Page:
How To Dispose Of Your Expired Medications Safely

The typical American medicine cabinet is full of expired and unused drugs, and only a fraction of these medications will get disposed of properly.

March 31, 2016
img cfzfyjp0fzsuznkxkawd

The typical American medicine cabinet is full of expired and unused drugs that often sit untouched for years. When there’s a need for additional space in the medicine cabinet only a fraction of these medications will get disposed of properly. In 2015, approximately 4 billion prescriptions were filled at pharmacies throughout the United States. It’s estimated that of those 4 billion prescriptions, as many as one-third are never used.

Fortunately there are a few safe alternatives for disposal so that we don’t have to let expired or unused prescriptions accumulate dust in the medicine cabinet.

Expired and unused medications generally should not be flushed down the toilet, poured down the drain, or thrown out in the trash. Studies have shown that over-the-counter and prescription drugs can make their way into our nation’s waterways if we don’t dispose of them properly. Once in the waterway they can contribute to water pollution and cause adverse effects on aquatic life. When drugs are discarded into the trash there’s a possibility that they’ll be found and misused or pollute the soil in a landfill.

The good news is that there are plenty of community-based drug “take-back” programs to help minimize the amount of flushing and tossing of medications. These take-back programs allow people to drop off their unused medications at convenient locations. The reason that take-back programs are so successful is they are convenient and they keep unused drugs out of our waterways and prevent drugs from being misused by someone who finds them in the trash.

At least once each year there are National Prescription Drug Take-Back Days. According to the U.S. Department of Justice: “The National Prescription Drug Take-Back Day aims to provide a safe, convenient, and responsible means of disposing of prescription drugs while also educating the general public about the potential for abuse of medications.”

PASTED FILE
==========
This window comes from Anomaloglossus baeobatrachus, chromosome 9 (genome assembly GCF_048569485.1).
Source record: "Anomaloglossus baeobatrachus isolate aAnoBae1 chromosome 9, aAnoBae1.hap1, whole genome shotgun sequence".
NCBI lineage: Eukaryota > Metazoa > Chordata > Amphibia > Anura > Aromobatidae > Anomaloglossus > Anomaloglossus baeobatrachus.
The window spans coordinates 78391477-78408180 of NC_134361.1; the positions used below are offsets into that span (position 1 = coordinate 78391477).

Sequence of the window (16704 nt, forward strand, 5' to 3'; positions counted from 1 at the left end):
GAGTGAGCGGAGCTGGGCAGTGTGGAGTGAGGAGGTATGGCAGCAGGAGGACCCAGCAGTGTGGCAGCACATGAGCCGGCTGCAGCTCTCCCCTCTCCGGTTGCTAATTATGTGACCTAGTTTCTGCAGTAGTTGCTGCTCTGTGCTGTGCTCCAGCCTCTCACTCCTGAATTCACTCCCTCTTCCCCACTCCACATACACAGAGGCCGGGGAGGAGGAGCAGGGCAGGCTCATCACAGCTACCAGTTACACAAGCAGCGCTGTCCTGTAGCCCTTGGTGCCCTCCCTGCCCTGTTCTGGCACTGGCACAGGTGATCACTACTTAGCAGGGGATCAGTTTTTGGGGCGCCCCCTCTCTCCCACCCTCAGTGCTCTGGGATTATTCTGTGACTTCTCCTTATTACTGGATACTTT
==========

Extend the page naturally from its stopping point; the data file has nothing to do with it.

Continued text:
This year a take-back day is scheduled for April 30, 2016, from 10:00 a.m. – 2:00 p.m. On April 1, 2016, the Department of Justice will provide information on collection sites near you.

Another option for locating a disposal program in your area is finding a local pharmacy on Dispose My Meds by typing in your zip code. The map will reflect any local pharmacies near you that accept unused medications.

If a pharmacy isn’t an option, contact your local law enforcement agency to find out if medication disposal is available at the precinct or another local agency. It’s also worth checking in with the prescribing physician about a take-back program.

As a last resort, if no disposal instructions are given on the prescription drug label and no take-back program is available in your area, throw the drugs in the garbage following this protocol suggested by the U.S. Food and Drug Administration:

  • Mix medicines (do not crush tablets or capsules) with an unpalatable substance such as dirt, kitty litter, or used coffee grounds.
  • Place the mixture in a container such as a sealed plastic bag.
  • Throw the container in your household trash.
  • Scratch out all personal information on the prescription label of your empty pill bottle or empty medicine packaging to make it unreadable, then dispose of the container.

There are a number of options for proper disposal of unused and expired medications. Spending the time to find a take-back location in your area will help prevent water pollution and the possibility of drug misuse.

ABOUT THE AUTHOR